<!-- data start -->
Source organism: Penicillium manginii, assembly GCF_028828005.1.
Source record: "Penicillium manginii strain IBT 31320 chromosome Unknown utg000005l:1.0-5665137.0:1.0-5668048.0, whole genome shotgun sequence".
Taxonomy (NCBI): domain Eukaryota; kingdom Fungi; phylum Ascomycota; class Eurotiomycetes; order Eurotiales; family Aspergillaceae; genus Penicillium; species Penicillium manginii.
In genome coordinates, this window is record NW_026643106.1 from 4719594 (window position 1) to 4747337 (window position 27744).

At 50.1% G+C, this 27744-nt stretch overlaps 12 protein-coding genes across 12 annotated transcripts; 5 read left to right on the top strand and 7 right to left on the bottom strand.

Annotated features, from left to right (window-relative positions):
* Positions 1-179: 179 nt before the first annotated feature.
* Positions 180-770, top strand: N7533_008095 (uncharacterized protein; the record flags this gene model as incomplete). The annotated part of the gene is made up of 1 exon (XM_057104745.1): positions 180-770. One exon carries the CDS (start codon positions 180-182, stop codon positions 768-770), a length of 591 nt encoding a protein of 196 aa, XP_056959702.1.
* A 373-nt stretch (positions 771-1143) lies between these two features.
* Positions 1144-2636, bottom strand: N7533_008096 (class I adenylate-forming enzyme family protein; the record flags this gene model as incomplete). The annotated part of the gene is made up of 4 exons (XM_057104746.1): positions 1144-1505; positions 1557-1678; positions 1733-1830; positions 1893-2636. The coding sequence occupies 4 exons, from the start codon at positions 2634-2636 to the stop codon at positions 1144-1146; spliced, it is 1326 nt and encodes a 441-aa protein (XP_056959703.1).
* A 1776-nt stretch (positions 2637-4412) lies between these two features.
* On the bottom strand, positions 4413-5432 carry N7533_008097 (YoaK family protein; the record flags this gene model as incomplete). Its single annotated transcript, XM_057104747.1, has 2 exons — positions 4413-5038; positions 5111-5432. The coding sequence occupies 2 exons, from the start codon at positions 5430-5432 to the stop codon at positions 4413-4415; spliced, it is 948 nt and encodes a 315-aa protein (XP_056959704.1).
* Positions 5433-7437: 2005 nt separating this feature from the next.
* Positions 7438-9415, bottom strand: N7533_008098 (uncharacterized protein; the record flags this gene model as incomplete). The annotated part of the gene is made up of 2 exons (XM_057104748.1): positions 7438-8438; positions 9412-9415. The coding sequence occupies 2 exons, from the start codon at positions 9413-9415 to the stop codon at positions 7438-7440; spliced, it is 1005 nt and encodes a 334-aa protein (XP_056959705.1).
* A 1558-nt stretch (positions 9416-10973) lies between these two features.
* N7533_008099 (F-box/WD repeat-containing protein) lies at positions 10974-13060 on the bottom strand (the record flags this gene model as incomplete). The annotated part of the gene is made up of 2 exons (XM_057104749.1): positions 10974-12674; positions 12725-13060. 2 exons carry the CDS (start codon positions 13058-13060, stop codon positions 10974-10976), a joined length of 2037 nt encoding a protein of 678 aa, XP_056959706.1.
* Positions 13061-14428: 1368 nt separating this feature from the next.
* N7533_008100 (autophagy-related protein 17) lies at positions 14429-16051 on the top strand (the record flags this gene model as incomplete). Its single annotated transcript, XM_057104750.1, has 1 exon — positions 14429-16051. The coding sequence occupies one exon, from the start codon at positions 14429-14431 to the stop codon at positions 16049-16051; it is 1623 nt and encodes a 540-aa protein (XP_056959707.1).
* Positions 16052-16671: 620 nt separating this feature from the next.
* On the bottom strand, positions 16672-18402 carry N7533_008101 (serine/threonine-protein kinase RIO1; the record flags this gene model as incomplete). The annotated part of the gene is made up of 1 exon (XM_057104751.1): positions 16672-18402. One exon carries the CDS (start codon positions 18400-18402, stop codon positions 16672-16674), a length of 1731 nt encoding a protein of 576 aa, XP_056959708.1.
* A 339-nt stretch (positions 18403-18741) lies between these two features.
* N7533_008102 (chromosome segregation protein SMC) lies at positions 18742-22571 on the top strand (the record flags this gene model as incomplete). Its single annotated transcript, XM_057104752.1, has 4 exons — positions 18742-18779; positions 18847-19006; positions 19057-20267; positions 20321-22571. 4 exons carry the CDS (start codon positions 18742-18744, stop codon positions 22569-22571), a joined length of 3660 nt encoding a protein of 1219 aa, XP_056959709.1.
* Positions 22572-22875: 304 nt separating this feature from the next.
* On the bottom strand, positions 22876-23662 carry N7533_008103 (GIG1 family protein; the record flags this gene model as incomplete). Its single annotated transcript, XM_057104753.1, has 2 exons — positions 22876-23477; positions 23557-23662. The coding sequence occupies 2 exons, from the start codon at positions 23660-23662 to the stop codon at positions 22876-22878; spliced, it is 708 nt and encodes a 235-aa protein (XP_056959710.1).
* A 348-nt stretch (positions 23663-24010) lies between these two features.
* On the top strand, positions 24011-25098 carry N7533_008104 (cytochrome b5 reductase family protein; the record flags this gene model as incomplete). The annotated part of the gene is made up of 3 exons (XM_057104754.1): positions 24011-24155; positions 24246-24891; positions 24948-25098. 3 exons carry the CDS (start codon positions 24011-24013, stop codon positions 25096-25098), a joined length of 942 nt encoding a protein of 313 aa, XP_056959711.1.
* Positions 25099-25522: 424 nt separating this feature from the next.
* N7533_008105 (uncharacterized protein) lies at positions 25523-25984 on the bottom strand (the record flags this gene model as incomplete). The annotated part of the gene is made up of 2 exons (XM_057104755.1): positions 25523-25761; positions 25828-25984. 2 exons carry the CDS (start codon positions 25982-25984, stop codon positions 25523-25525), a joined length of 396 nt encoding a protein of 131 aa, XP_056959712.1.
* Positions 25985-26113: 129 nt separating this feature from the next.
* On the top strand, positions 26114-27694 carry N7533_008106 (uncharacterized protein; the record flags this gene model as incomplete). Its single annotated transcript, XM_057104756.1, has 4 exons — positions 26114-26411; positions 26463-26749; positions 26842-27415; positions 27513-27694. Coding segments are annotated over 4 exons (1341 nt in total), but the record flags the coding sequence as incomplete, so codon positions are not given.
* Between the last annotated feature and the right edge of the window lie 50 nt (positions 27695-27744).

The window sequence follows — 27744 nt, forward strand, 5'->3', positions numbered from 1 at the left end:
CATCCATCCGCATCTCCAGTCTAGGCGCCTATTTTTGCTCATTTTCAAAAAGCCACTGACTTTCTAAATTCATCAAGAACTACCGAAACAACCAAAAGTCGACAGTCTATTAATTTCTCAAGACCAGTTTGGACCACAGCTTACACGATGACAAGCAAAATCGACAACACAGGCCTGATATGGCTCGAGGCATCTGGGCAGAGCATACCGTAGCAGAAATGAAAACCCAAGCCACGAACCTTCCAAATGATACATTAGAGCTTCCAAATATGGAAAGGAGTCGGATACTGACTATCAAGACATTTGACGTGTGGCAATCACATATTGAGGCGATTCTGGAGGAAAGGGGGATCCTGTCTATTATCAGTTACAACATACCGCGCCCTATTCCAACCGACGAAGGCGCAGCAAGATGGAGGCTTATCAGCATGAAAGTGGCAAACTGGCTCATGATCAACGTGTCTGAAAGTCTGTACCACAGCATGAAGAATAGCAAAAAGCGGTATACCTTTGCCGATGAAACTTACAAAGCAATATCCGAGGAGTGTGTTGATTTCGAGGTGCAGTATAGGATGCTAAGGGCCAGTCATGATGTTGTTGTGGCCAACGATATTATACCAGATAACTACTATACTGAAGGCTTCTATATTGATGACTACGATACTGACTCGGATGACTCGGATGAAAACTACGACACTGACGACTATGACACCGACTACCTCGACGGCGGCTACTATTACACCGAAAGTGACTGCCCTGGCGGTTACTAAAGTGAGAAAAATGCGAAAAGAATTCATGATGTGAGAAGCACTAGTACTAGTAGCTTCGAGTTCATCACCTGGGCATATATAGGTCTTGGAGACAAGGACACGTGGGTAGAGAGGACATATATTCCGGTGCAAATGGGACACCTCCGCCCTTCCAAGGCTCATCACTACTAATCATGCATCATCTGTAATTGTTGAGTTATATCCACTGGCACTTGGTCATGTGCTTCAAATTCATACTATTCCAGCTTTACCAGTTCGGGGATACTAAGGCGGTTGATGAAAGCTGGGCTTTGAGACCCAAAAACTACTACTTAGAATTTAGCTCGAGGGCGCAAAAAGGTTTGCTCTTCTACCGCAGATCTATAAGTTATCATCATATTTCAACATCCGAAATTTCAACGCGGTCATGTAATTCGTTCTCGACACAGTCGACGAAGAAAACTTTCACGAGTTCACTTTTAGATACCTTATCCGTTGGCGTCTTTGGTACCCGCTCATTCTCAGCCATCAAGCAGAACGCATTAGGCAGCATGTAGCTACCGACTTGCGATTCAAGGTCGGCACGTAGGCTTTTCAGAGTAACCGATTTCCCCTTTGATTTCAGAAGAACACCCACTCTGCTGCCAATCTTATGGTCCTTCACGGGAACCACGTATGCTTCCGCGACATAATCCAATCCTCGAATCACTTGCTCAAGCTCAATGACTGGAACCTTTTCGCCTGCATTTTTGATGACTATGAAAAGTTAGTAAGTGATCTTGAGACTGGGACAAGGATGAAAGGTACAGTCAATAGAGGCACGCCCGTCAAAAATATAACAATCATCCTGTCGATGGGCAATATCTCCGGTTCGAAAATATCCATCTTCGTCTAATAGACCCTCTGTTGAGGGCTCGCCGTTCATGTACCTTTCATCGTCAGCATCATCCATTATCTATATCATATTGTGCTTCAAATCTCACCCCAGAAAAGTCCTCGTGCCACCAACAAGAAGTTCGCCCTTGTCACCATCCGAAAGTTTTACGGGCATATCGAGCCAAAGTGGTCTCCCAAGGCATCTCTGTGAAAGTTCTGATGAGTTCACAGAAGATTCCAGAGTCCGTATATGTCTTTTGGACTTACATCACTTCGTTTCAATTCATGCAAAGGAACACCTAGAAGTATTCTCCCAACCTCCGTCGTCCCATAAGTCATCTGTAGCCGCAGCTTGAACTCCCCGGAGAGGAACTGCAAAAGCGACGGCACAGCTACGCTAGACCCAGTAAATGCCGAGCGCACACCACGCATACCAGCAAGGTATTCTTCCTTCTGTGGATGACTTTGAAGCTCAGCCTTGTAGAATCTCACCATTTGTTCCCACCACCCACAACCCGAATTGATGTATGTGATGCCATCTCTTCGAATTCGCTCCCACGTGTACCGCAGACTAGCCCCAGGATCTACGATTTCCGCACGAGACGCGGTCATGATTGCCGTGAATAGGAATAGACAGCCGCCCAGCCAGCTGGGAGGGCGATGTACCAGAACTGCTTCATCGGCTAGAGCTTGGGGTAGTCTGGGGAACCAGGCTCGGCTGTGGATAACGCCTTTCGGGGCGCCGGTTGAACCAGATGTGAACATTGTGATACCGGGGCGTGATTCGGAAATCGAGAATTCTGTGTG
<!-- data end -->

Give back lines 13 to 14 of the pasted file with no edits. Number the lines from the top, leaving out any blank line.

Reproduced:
* Positions 5433-7437: 2005 nt separating this feature from the next.
* Positions 7438-9415, bottom strand: N7533_008098 (uncharacterized protein; the record flags this gene model as incomplete). The annotated part of the gene is made up of 2 exons (XM_057104748.1): positions 7438-8438; positions 9412-9415. The coding sequence occupies 2 exons, from the start codon at positions 9413-9415 to the stop codon at positions 7438-7440; spliced, it is 1005 nt and encodes a 334-aa protein (XP_056959705.1).